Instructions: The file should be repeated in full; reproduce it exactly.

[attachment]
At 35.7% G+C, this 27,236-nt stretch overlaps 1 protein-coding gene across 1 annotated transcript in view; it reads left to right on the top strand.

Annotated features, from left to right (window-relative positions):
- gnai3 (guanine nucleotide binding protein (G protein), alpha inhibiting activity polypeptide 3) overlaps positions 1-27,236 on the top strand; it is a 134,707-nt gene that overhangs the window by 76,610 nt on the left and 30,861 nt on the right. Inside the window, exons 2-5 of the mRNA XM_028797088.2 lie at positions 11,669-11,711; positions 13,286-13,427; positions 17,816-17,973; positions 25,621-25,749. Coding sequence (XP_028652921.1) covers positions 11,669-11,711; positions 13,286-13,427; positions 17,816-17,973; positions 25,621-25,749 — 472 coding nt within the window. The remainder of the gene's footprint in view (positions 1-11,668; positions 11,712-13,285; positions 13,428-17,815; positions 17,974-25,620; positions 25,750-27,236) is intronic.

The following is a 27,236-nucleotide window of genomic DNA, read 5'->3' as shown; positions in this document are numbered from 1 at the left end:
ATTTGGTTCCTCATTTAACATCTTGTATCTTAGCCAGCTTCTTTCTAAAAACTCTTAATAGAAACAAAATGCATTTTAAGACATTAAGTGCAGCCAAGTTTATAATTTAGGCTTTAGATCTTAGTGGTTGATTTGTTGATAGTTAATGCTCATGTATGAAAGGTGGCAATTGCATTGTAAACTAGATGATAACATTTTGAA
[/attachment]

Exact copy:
At 35.7% G+C, this 27,236-nt stretch overlaps 1 protein-coding gene across 1 annotated transcript in view; it reads left to right on the top strand.

Annotated features, from left to right (window-relative positions):
- gnai3 (guanine nucleotide binding protein (G protein), alpha inhibiting activity polypeptide 3) overlaps positions 1-27,236 on the top strand; it is a 134,707-nt gene that overhangs the window by 76,610 nt on the left and 30,861 nt on the right. Inside the window, exons 2-5 of the mRNA XM_028797088.2 lie at positions 11,669-11,711; positions 13,286-13,427; positions 17,816-17,973; positions 25,621-25,749. Coding sequence (XP_028652921.1) covers positions 11,669-11,711; positions 13,286-13,427; positions 17,816-17,973; positions 25,621-25,749 — 472 coding nt within the window. The remainder of the gene's footprint in view (positions 1-11,668; positions 11,712-13,285; positions 13,428-17,815; positions 17,974-25,620; positions 25,750-27,236) is intronic.

The following is a 27,236-nucleotide window of genomic DNA, read 5'->3' as shown; positions in this document are numbered from 1 at the left end:
ATTTGGTTCCTCATTTAACATCTTGTATCTTAGCCAGCTTCTTTCTAAAAACTCTTAATAGAAACAAAATGCATTTTAAGACATTAAGTGCAGCCAAGTTTATAATTTAGGCTTTAGATCTTAGTGGTTGATTTGTTGATAGTTAATGCTCATGTATGAAAGGTGGCAATTGCATTGTAAACTAGATGATAACATTTTGAA